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I'm working on a project on time series multi-step ahead forecasting in Python.

I have a time series, and I apply an ARMA model on it (statsmodels SARIMAX library). I know that ARMA models, as many other models, when forecasting tomorrow value give as output the estimate of the conditional expected value of the process for tomorrow, i.e. an estimate of the mean of the underlying process for tomorrow based on past values.

I also know that tomorrow value derives from past values and the shock (error) of tomorrow, which comes from a Gaussian distribution with mean = 0, as all other errors (errors are i.i.d.):

$\epsilon_t \sim \mathcal{N} (0, \sigma^2)$

When fitting the ARMA model on the training set, I'm estimating the ARMA parameters of the true model via maximization of the likelihood. And along the estimated parameters I obtain their confidence interval.

Since my parameters have a confidence interval, I expect the forecasted mean for tomorrow to have its own confidence interval: I'm estimating the expected value of the process with uncertain parameters, so I don't know if the estimated mean is the exact mean I'll see tomorrow, indeed I can't be sure of this, hence a confidence interval.

I don't know the formula for calculating this confidence interval. But let's move on.

Now I want to calculate the prediction interval, which is not the same thing as the confidence interval for the mean: the prediction interval combines the CI with the error variance, although I don't know the formula. I expected statsmodels ARIMA function to give me the prediction interval, but the interval given in the summary seems to be the confidence interval for the mean.

However, as this github issue reports:

In SARIMAX, we have not implemented a procedure to incorporate the uncertainty associated with estimating the parameters of the model. [...] Ultimately, the intervals produced by either SARIMAX (python) or Arima (R) don't fit either of the definitions above. In some sense they are more like the "Prediction interval" term, because they do take into account the uncertainty arising from the error term (unlike the "Confidence interval" as described above). But it is not an exact match because they don't take into account parameter estimation uncertainty.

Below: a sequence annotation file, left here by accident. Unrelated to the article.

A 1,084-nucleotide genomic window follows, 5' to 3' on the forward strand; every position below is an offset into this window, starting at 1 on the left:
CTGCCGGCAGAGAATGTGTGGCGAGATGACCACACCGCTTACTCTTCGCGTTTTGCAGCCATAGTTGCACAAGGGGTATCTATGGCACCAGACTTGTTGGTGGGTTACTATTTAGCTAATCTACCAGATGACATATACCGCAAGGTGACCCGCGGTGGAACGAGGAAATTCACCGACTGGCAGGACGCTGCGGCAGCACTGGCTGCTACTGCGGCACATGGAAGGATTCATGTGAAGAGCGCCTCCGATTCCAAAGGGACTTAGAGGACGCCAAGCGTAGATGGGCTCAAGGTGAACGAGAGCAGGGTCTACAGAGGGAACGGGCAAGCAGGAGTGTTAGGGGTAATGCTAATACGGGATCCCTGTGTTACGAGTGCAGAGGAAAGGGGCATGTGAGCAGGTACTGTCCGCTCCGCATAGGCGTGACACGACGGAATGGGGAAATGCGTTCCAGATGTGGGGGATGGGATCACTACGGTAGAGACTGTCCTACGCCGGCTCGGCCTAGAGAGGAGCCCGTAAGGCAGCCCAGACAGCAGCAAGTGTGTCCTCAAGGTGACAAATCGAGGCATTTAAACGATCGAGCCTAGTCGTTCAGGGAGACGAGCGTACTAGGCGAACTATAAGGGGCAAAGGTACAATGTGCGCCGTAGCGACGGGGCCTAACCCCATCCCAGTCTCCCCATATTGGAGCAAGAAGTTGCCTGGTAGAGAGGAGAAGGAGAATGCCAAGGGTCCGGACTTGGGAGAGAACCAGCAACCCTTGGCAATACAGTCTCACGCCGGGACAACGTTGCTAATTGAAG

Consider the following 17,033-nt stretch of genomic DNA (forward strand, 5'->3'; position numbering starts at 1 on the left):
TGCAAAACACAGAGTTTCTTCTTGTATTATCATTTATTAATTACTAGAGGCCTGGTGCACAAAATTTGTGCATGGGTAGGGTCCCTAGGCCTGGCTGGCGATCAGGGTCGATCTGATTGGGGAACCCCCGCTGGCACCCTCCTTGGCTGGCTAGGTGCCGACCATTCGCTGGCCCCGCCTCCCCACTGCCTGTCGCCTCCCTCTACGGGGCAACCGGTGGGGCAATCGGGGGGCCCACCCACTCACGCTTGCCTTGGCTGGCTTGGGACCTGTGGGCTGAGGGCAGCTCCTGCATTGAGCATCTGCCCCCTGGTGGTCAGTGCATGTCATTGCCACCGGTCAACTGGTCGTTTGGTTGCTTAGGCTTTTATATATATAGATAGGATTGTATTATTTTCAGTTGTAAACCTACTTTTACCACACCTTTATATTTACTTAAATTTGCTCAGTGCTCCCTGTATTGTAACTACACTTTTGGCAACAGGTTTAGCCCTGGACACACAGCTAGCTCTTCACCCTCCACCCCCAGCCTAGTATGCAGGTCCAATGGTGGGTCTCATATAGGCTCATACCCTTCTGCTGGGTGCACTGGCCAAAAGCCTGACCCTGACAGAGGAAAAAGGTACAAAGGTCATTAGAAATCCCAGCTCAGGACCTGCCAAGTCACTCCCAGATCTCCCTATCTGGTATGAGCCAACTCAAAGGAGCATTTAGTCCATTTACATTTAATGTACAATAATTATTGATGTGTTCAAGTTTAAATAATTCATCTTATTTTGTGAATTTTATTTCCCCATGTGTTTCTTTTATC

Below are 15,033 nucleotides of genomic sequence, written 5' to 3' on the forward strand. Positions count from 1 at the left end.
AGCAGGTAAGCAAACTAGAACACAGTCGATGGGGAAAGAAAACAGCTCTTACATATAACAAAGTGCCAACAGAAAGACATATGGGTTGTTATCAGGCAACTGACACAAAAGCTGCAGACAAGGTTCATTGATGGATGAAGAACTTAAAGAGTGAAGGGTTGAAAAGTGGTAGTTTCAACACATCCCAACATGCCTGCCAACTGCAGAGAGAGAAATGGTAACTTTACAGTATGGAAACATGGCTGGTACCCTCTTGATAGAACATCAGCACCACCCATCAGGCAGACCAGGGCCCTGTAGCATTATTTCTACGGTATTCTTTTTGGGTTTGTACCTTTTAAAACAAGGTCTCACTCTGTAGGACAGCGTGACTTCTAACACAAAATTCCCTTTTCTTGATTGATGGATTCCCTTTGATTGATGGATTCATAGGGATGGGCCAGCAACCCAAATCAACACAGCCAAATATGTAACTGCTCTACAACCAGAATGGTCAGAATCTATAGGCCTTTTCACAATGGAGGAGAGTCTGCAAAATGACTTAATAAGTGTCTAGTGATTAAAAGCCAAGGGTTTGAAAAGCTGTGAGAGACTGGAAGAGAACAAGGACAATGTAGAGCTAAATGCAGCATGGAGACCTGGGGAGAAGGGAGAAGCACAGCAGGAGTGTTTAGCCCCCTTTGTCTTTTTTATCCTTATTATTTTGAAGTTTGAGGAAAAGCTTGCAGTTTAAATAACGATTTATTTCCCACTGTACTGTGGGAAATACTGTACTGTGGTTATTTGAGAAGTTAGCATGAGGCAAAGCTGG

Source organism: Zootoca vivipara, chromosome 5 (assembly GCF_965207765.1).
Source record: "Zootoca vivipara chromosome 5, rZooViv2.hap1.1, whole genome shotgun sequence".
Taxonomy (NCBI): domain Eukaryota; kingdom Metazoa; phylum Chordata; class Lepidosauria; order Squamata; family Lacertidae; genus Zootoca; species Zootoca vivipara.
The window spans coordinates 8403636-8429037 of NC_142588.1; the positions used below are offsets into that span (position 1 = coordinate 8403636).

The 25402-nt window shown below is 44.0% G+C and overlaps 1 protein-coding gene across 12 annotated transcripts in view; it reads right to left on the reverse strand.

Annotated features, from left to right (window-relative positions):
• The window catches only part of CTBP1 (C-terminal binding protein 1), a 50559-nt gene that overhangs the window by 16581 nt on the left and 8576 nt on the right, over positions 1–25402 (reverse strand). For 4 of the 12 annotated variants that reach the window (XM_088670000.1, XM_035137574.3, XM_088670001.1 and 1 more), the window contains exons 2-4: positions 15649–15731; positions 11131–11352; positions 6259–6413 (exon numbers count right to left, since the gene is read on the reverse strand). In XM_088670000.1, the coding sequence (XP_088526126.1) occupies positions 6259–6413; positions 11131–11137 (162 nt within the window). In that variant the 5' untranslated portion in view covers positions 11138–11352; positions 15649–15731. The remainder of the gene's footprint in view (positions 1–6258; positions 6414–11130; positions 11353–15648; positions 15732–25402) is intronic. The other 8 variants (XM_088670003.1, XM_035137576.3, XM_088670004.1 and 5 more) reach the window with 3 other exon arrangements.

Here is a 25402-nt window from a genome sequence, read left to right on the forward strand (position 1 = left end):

So not only the statsmodels interval is incomplete, but it's also misleading (since it seems to be the CI for the mean).

At this point then, I would like to calculate the true prediction intervals by myself.

Looking online and in some books (like https://otexts.com/fpp3/prediction-intervals.html) I see that the prediction interval is calculated with the estimated standard deviation (standard error) of the forecast distribution.

Every step of the forecast (in a multi-step ahead forecast setting) has its own estimated standard deviation. Fine. The book cited above says that the estimated standard deviation for tomorrow is calculated as the RMSE of the past residuals adjusted by a coefficient. But as we said, shouldn't this formula take into account the confidence interval for the mean? Moreover, since the book is only taking errors into account, why calculating the RMSE of the past residuals if the errors are i.i.d. and their variance is known (by the gaussian assumption)?

$Var(e_{t+1})=Var(\mathsf{X}_{t+1}-\mathsf{\hat{X}}_{t+1})=Var(\epsilon_{t+1})=\sigma^2$

Why doesn't the book use the variance of the error distribution?

The book also says:

For multi-step forecasts, a more complicated method of calculation is required. These calculations assume that the residuals are uncorrelated.

And a little after it explains how to create prediction intervals with bootstrapped past residuals. So is there no closed formula for the prediction intervals for multi-step ahead? And also, why still the CI of the mean is not taken into account in the bootstrapping method?

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    $\begingroup$ Related: stats.stackexchange.com/questions/352840 $\endgroup$ Commented May 18, 2023 at 21:52
  • $\begingroup$ Thank you for the pointer. What if the large sample approximation is not applicable? $\endgroup$
    – SuperFluo
    Commented May 23, 2023 at 20:25
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    $\begingroup$ In that case you likely don't have sufficient data for ARMA modeling, either. $\endgroup$
    – whuber
    Commented Jun 9, 2023 at 17:58
  • $\begingroup$ SuperFluo, I did not see your comment until now. To make sure I get notified of your further comments in the future, add @RichardHardy. $\endgroup$ Commented Jun 9, 2023 at 18:14
  • $\begingroup$ @RichardHardy I've made some research. So this all come from the Central Limit Theorem, which states that the sample mean can be approximated to a Standard Normal Random Variable, hence its 95% confidence interval is given by the parameter estimate $\pm$ 1.96 times the estimated standard error, which given that the variance is the error variance, is the standard error of the residuals, right? So statsmodels calculates the prediction interval as the confidence interval of the normal-approximated sample mean. $\endgroup$
    – SuperFluo
    Commented Jun 10, 2023 at 16:02

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